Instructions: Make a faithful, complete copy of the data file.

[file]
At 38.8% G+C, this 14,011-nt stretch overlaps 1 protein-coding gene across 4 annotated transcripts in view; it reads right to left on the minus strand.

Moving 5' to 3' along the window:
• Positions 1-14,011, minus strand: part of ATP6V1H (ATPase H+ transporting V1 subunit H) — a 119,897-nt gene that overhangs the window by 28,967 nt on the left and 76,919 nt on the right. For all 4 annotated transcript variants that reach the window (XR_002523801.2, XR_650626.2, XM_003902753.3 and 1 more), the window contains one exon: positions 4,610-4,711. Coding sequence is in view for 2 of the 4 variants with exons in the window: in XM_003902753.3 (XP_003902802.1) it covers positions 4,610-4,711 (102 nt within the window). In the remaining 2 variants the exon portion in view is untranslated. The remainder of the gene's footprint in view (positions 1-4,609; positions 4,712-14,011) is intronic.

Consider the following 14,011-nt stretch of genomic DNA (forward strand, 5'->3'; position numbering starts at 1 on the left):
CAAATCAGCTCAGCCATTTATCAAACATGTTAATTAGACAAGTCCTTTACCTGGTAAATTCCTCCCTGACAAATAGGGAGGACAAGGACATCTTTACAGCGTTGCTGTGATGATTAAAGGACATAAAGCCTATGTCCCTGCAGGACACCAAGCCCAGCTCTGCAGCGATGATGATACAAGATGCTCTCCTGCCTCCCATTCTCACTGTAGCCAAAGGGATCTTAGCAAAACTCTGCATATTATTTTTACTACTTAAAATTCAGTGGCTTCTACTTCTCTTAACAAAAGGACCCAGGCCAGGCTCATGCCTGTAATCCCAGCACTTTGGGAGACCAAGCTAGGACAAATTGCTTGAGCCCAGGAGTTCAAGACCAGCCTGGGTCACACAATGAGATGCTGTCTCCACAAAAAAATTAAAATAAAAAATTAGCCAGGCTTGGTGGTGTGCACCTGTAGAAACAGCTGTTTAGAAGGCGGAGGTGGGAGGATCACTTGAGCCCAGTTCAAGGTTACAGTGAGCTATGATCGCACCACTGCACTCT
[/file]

At 38.8% G+C, this 14,011-nt stretch overlaps 1 protein-coding gene across 4 annotated transcripts in view; it reads right to left on the minus strand.

Moving 5' to 3' along the window:
• Positions 1-14,011, minus strand: part of ATP6V1H (ATPase H+ transporting V1 subunit H) — a 119,897-nt gene that overhangs the window by 28,967 nt on the left and 76,919 nt on the right. For all 4 annotated transcript variants that reach the window (XR_002523801.2, XR_650626.2, XM_003902753.3 and 1 more), the window contains one exon: positions 4,610-4,711. Coding sequence is in view for 2 of the 4 variants with exons in the window: in XM_003902753.3 (XP_003902802.1) it covers positions 4,610-4,711 (102 nt within the window). In the remaining 2 variants the exon portion in view is untranslated. The remainder of the gene's footprint in view (positions 1-4,609; positions 4,712-14,011) is intronic.

Consider the following 14,011-nt stretch of genomic DNA (forward strand, 5'->3'; position numbering starts at 1 on the left):
CAAATCAGCTCAGCCATTTATCAAACATGTTAATTAGACAAGTCCTTTACCTGGTAAATTCCTCCCTGACAAATAGGGAGGACAAGGACATCTTTACAGCGTTGCTGTGATGATTAAAGGACATAAAGCCTATGTCCCTGCAGGACACCAAGCCCAGCTCTGCAGCGATGATGATACAAGATGCTCTCCTGCCTCCCATTCTCACTGTAGCCAAAGGGATCTTAGCAAAACTCTGCATATTATTTTTACTACTTAAAATTCAGTGGCTTCTACTTCTCTTAACAAAAGGACCCAGGCCAGGCTCATGCCTGTAATCCCAGCACTTTGGGAGACCAAGCTAGGACAAATTGCTTGAGCCCAGGAGTTCAAGACCAGCCTGGGTCACACAATGAGATGCTGTCTCCACAAAAAAATTAAAATAAAAAATTAGCCAGGCTTGGTGGTGTGCACCTGTAGAAACAGCTGTTTAGAAGGCGGAGGTGGGAGGATCACTTGAGCCCAGTTCAAGGTTACAGTGAGCTATGATCGCACCACTGCACTCT